Scott, since a lot of users here are using insulated cooler chests i thought you did too and didn’t have a vessels challenge in addition to your bi-lateral doneness one. Thanks for using the slow reveal method to keep readers interested in these posts.
If you can handle two 9-inch pieces just cut the piece of meat in half crosswise. Bag and seal as you usually do. Nothing else changes in your cooking process.
Well, now you have revealed Mignon is either your meat’s name or its cut. I suspect it’s the latter. The whole piece you have there is known as beef tenderloin and fillets mignon are the steaks cut from about the middle towards the thin end.
I presume either your butcher or you have, or will, peel the silver skin from the meat. That’s the tough membrane on the outside going towards the thick end of the roast. Leave any little knobs of fat you come across. This is what ones does to prepare beef tenderloin for cooking. And while you are messing around with the meat i recommend you tuck the flattish thin end beneath and cinch it with a few loops of twine to obtain a fairly evenly thick piece of meat. Oh-oh, there’s the pesky T-word again that keeps popping up when dealing with SV cooking. Hard to avoid it.
Teflon is a form of plastic that self destructs somewhere above 450F. I wouldn’t have it in my kitchen. It’s ok for pancakes, i suppose, but definitely not searing. Yes, you could use an uncoated sheet pan on your grill. It may be forever after warped if it isn’t accustom to such high direct heat though.
If it’s not too late to amend your Santa List, i suggest you ask for a good old-fashioned 12" cast iron skillet. One day you will learn to love it as it will sear all your SV cooks perfectly and do so much more exceedingly well.
Scott, you are so very correct, you don’t want a grid pattern on your roast. Please remember, at this stage you’re finishing your SV cooking and not grilling a steak from the raw state. You are employing two very different cooking techniques that you shouldn’t mix. Your roast is cooked. If you decide to use the grill you should frequently move the meat around on it so you achieve even browning. Usually 30 to 45-seconds on each side will do.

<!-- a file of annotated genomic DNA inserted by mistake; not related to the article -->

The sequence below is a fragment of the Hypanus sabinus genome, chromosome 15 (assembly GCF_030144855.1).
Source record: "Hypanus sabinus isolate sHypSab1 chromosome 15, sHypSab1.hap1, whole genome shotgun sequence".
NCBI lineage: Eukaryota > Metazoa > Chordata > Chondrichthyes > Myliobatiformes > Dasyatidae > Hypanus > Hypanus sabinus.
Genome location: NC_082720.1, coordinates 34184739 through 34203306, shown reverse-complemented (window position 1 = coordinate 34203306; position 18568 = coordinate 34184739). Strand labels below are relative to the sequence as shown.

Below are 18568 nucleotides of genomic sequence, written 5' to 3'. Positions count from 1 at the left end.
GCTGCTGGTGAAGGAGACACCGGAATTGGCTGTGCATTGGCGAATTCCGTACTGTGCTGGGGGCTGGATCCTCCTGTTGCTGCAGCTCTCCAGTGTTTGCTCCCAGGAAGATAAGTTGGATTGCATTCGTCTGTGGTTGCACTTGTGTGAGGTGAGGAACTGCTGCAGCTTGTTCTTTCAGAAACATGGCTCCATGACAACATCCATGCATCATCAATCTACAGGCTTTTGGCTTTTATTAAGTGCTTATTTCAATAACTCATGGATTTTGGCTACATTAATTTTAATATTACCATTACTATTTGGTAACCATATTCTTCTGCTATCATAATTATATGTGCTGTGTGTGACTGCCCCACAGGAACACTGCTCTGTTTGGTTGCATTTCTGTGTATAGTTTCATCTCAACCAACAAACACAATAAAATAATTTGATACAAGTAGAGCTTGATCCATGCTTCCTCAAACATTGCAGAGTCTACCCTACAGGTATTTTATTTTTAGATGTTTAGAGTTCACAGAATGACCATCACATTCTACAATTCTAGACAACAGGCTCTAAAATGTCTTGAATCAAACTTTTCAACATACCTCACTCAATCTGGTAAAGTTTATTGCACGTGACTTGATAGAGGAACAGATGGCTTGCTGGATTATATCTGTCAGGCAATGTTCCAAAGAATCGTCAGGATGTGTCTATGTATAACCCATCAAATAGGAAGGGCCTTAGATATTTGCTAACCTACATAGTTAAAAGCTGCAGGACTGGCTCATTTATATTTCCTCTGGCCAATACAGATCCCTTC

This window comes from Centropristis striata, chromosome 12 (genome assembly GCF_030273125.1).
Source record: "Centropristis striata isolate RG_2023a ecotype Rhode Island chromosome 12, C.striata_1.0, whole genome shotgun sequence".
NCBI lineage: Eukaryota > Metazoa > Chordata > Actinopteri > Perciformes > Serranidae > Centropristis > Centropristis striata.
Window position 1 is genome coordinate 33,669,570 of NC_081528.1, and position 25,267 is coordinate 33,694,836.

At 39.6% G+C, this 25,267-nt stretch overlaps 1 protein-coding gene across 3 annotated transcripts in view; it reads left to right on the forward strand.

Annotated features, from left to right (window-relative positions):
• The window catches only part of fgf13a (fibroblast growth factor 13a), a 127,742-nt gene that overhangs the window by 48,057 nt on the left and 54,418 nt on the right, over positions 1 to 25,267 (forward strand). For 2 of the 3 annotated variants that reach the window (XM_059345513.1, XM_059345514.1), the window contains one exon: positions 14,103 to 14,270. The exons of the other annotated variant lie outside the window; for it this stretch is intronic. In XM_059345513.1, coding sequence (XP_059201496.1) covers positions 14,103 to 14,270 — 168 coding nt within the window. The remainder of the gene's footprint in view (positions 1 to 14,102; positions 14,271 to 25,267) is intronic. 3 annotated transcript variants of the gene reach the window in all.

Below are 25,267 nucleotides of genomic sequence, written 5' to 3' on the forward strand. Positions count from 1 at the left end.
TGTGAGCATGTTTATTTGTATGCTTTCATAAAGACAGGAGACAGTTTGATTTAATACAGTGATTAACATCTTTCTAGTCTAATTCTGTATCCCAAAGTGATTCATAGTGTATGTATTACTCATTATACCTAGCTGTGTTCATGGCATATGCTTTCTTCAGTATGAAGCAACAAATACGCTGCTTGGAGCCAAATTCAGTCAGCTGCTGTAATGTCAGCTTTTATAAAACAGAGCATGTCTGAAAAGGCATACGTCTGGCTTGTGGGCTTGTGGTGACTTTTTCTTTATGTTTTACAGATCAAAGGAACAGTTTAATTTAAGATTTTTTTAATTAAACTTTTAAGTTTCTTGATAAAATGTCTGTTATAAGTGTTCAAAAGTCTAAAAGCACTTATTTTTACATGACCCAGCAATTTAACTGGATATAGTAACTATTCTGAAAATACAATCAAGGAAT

I know, i know, - but what about using a torch? Their ultra-high temperatures potentially producing carcinogenic mutagens scare me. Good for welding maybe, or killing weeds, but i suspect hard on your food. ( I’m a 2x cancer survivor and that’s twice more than enough for me. ) I like using the cast iron pan where i know its exact temperature.
Well there, i’ve gone and done it again telling you probably far more than you could ever want to know about cooking your roast. I hope some of it will be useful. And don’t forget about pulled pork or burgers for the next time.
chat…as usual thanks for the details. I am cooking this tomorrow in my converted 48 can coleman. the 18" tenderloin fits easily. My prob was searing after its done. my 3 choices appear to be cutting roast in half and using my lodge 12" to sear or cranking the oven up really high to brown or broiling it. I do have a torch but think it would take too long. Of those 3 options do you have a preference? (and I promise in the future you won"t have to use any prognostication skills on me LOL) Merry Christmas to all!
It’s my pleasure and don’t be too concerned, i’m just naturally cranky and appreciate how you are trying to cheer me up with all this fun.
And thanks for the reveal of your latest crop of useful information. The difficulty with the cranked-up oven finish is that it is too easy for your meat to overcook, besides it’s terribly energy intensive. Broiling has similar challenges and also hard to monitor progress. Good old cast iron requires your constant (nearly) attention for a couple of minutes, but that’s my top choice because of better control.
Make it a great meal, and Christmas.
Well. the tenderloin came out perfecly! I cooked it at 133 for 3.5 hours. Wish I had taken a pic but I was time constrained doing the well done slices. Everyone raved. Boo-Yah! Thanks for the suggestions all!
Always love it when a plan comes together. Even if the plan takes a bit of to-ing and fro-ing to formulate.